MORE than one million homes and 50,000 commercial buildings will be transformed into low and zero carbon heating systems by 2030 under a strategy set out by the Scottish Government.
Ministers have committed £1.6 billion over the next five years to overhaul heating systems and energy efficiency in Scotland’s buildings.
Currently, gas central heating in the majority of existing buildings is a key barrier to Scotland transforming to a carbon net zero economy by 2045. MSPs have also pledged to cut 1990 levels of carbon emissions by a staggering 75 per cent by 2030.
The Scottish Government has estimated that in order for buildings to contribute fully to the 2030 commitment, more than one million homes and more than 50,000 non-domestic buildings will need to be transformed. Ministers hope that “at least 64,000 homes install renewable heating systems per year by 2025, and possibly many more”.
The SNP has already committed to gas central heating that produces carbon emissions being banned from all newly-built homes in Scotland by 2025.
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In the draft strategy, which has been put out for public consultation, ministers warn “that there are no silver bullets or easy solutions” to instantly stop heating contributing to Scotland’s carbon emissions, stressing that success is “likely to require us all to take action”.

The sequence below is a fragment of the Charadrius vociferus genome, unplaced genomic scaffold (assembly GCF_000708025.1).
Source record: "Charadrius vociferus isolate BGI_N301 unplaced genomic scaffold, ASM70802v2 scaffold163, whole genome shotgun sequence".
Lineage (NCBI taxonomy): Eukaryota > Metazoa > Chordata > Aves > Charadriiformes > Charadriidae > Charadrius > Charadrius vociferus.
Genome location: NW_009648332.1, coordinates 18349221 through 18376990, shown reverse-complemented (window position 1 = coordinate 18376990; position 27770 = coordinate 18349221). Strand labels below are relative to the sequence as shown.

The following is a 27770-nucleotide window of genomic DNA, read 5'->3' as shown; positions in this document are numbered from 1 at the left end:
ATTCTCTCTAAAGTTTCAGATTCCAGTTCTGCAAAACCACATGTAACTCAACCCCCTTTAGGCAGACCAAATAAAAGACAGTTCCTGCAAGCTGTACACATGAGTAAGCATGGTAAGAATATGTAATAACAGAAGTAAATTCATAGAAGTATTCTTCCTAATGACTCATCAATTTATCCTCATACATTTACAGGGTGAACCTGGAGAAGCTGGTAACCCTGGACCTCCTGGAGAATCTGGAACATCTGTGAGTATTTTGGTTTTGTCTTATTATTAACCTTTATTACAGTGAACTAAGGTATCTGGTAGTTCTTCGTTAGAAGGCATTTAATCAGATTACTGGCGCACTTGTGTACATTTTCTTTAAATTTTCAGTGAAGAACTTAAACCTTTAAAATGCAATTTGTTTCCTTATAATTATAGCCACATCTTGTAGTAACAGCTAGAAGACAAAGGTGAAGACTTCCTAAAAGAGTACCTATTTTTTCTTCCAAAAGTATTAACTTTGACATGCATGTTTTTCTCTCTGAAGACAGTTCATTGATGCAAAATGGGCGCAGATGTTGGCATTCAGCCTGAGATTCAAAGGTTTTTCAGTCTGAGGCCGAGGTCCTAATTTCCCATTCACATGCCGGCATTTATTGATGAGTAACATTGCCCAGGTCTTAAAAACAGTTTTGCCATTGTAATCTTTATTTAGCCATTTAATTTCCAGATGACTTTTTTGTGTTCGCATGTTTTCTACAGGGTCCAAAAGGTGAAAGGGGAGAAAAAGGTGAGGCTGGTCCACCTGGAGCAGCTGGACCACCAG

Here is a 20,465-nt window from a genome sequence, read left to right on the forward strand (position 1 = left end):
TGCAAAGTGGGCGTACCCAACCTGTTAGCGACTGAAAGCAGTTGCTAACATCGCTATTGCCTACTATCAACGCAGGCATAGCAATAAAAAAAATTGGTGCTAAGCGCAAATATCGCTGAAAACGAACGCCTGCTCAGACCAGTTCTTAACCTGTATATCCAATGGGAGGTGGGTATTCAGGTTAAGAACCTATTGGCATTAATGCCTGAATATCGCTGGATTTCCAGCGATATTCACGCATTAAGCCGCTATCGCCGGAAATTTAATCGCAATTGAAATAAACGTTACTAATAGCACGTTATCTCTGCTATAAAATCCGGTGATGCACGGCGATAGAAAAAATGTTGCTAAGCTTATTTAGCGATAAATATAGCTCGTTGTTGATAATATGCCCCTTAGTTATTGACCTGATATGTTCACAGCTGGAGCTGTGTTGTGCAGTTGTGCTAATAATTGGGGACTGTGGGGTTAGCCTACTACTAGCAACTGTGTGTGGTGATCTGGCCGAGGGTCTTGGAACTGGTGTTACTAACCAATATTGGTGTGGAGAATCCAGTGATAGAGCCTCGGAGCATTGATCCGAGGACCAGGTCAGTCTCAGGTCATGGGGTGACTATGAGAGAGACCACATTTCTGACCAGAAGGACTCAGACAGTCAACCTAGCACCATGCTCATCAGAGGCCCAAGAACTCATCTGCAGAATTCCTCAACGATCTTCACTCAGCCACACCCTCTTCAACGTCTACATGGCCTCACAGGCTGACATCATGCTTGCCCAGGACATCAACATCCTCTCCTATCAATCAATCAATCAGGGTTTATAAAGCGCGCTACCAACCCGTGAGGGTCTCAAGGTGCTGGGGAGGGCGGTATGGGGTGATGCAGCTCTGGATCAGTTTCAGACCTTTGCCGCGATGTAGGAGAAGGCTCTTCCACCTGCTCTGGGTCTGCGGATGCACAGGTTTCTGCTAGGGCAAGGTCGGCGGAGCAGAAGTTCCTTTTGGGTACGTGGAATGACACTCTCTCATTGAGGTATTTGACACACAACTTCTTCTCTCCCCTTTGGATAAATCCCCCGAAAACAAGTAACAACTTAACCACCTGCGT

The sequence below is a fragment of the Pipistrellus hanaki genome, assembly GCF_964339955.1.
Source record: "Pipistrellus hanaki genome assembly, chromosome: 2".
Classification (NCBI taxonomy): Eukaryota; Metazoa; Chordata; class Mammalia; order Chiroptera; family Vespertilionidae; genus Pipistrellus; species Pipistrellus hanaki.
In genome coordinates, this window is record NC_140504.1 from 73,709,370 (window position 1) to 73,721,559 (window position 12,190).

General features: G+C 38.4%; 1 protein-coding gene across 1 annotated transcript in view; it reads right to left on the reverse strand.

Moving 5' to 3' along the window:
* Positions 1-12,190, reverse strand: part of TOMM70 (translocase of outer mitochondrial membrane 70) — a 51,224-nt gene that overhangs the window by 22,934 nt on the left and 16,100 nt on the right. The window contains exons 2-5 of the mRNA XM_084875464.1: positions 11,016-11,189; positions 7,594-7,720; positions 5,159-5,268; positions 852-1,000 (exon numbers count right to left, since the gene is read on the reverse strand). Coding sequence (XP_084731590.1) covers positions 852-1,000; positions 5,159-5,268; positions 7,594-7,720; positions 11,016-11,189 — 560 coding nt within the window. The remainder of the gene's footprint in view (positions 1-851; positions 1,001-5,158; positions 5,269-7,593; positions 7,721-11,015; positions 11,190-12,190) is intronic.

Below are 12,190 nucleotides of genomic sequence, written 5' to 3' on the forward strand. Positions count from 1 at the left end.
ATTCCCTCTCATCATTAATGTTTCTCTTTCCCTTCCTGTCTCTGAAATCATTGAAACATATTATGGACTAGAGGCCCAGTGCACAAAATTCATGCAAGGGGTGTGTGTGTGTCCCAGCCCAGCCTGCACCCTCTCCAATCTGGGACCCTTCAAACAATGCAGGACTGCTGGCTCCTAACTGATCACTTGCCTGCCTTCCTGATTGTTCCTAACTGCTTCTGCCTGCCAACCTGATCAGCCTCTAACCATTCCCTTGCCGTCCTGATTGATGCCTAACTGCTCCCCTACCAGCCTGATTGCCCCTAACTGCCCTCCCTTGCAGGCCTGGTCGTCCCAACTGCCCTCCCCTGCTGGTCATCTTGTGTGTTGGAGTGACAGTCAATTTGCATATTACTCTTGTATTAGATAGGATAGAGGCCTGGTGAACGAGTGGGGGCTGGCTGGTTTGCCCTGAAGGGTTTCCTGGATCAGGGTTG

The strategy points to heat pumps and district heat networks as currently being the “key low and zero emissions heating solutions”, but adds that sustainable hydrogen may play an important role in the coming years – despite concerns over costs.
Electrolysis to produce hydrogen uses renewable energy to split water into hydrogen and oxygen, but the technology has not yet been scaled up – but could be used as a less invasive replacement for current natural gas boilers.
Ministers have agreed to “keep the option of hydrogen open where it represents a potential cost – effective solution, whilst also making progress with technologies that are ready to deploy in the near term”.